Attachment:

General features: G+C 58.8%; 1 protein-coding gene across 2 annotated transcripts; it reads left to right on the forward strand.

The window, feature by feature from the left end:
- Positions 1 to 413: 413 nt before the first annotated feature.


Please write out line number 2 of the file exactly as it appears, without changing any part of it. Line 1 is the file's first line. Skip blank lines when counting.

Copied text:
The window, feature by feature from the left end: